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Energetics of the global ocean overturning circulation

Graham O. Hughes, Andy McC. Hogg, Ross W. Griffiths

Research School of Earth Sciences, Australian National University, Canberra, ACT 0200, Australia

The time-averaged overturning circulation obtained in 2-D numerical simulations of a model ocean basin forced only by surface heating and cooling (varying smoothly from 200 W/m2 at the left end to -200 W/m2 at the right end, but with no net heat input to the basin). The simulation was non-hydrostatic, was conducted at high resolution (10-75 m vertical resolution and 0.75 -7.5 km horizontal resolution), and was run with a vertical diffusion coefficient of 10-4 m2/s. The coldest waters are coloured blue and warmer waters towards the surface are shown as yellows and reds. The maximum overturning streamfunction is 28 x 103 kg/s per unit width.


The overturning circulation of the global oceans regulates Earth's climate, and oceanographers have been interested in which energy sources maintain that circulation. Energy input from surface winds and tides is important, but whether or not surface heating and cooling also contribute has been the subject of considerable debate. An understanding of the energetics is essential in addressing problems such as the response of the overturning circulation to forcing changes and in highlighting processes that need to be addressed in the development of general circulation models and climate models.

This year we have developed a theoretical framework that can be used to study the energy budget of the ocean overturning circulation. The concept of available potential energy, which is a measure of how far the density field is from equilibrium, underpins this framework. We have demonstrated that surface buoyancy forcing generates available potential energy, and is indeed an important energy source for the overturning circulation. In particular, only mixing and surface buoyancy forcing act to change the density of waters and, in a steady circulation, the energy transports associated with these two processes must balance. We have further clarified how the sources of kinetic energy associated with the winds and tides are simultaneously necessary to maintain the observed ocean overturning circulation.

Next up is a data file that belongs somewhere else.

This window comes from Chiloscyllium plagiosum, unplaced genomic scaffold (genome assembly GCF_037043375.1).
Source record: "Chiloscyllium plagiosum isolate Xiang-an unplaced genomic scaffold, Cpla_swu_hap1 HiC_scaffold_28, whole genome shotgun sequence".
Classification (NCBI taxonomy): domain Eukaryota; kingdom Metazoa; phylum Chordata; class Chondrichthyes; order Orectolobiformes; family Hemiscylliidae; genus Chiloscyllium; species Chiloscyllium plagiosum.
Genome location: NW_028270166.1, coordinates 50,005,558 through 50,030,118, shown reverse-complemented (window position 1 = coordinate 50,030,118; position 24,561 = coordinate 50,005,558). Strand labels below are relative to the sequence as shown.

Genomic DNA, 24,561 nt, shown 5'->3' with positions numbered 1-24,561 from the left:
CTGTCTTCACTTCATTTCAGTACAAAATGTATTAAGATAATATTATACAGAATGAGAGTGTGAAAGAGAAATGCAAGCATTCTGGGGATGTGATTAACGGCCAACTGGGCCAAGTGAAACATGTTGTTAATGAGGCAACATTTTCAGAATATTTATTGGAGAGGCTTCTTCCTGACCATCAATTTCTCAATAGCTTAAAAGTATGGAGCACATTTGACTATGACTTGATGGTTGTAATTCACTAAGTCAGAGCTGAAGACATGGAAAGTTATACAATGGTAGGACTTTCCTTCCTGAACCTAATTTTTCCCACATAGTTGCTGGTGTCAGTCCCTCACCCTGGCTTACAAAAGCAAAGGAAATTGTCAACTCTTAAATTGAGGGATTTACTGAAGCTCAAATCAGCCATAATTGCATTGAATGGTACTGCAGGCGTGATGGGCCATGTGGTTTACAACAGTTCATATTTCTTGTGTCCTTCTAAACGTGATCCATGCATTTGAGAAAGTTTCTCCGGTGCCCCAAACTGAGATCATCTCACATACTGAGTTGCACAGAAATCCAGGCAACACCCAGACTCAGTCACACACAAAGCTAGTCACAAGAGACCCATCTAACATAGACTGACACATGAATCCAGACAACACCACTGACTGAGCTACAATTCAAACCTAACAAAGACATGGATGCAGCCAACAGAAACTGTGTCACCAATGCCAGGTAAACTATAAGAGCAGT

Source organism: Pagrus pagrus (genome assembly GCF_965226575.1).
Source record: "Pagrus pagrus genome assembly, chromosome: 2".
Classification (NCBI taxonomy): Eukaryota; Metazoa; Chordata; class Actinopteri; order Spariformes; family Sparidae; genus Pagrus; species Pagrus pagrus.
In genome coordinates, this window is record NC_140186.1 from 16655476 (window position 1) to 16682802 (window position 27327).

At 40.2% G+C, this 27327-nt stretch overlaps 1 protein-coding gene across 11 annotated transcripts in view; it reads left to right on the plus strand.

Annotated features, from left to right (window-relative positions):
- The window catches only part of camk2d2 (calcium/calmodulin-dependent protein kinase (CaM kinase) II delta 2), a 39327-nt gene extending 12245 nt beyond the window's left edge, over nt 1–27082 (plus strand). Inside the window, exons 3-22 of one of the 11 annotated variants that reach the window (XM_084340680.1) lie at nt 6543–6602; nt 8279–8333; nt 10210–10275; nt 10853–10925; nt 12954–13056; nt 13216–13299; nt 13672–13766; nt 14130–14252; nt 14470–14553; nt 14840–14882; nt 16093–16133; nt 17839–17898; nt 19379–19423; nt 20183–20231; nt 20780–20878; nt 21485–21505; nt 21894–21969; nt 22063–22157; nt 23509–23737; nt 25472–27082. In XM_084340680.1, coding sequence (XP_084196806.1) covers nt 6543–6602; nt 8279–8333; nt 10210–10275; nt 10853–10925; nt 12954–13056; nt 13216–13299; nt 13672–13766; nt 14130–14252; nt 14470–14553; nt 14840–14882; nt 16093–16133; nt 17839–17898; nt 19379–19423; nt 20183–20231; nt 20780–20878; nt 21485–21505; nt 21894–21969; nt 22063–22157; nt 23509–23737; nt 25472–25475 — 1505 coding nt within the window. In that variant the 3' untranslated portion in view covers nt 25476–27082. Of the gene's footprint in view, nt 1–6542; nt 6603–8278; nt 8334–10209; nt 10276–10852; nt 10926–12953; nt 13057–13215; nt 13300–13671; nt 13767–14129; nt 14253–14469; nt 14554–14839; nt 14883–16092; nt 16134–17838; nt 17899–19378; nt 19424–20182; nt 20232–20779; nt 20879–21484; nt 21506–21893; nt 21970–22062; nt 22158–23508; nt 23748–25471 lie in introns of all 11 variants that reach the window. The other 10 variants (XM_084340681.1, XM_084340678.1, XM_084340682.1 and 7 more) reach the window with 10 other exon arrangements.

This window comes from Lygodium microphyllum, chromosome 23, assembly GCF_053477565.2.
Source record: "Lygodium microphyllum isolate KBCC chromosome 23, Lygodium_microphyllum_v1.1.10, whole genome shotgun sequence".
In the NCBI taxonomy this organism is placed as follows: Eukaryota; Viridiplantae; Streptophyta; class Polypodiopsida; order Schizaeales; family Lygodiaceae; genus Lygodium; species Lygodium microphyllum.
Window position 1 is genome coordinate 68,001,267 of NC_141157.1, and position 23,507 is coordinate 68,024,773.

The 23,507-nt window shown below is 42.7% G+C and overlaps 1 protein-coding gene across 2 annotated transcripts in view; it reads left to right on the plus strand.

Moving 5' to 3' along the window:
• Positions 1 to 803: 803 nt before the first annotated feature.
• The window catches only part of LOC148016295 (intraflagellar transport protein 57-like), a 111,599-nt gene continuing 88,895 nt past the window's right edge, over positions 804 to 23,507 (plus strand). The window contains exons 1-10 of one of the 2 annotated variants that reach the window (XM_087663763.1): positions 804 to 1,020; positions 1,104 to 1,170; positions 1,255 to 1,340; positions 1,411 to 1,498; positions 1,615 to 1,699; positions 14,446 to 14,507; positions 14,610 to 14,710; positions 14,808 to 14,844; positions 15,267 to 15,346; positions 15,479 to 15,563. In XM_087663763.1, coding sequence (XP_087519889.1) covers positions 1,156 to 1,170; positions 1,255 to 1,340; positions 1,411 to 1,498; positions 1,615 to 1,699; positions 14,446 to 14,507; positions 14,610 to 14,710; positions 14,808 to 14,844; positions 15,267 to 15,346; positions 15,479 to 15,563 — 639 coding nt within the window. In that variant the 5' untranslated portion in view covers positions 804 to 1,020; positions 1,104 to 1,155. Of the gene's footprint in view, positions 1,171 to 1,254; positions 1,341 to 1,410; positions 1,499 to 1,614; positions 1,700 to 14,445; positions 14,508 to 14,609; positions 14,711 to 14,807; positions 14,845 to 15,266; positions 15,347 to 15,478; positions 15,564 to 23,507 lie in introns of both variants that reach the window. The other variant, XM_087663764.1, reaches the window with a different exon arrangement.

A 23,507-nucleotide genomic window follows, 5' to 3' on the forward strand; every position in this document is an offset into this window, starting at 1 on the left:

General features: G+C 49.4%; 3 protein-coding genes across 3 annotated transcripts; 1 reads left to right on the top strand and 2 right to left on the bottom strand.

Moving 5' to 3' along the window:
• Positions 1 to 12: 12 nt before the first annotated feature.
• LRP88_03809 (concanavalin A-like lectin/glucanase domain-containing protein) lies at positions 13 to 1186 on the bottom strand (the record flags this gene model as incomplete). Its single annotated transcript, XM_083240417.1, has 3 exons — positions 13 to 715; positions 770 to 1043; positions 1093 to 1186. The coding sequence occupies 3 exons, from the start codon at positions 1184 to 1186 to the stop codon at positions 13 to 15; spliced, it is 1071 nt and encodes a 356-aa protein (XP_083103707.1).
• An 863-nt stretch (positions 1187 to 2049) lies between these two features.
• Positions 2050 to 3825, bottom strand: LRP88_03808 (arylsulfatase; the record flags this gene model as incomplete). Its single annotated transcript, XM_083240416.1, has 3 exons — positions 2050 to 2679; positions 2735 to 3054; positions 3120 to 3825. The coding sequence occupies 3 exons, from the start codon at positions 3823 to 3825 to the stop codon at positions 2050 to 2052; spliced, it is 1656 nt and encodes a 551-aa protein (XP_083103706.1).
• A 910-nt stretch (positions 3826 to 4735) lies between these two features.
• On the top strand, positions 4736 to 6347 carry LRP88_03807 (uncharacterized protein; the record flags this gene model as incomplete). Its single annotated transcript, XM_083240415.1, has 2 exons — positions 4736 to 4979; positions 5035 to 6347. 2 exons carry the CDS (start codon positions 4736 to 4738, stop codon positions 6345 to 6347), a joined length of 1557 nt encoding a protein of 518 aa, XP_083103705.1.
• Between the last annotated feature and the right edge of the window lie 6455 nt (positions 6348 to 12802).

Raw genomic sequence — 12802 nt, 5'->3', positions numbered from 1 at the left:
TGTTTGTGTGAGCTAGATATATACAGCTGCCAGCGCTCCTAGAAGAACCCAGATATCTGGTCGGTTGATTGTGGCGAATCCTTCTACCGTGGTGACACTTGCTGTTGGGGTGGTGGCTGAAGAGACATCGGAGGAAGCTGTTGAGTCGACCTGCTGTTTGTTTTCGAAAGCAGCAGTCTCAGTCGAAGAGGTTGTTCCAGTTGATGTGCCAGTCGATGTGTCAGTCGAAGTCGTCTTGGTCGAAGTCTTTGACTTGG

We have in conjunction with our theoretical work undertaken a series of high-resolution numerical computations using a general circulation model of an ocean basin (figure 1). The results confirm our theoretical findings. Importantly, they also show that deductions regarding the energy budget of the ocean overturning circulation are strongly influenced by parameterizations of small-scale processes that are in common use in numerical models.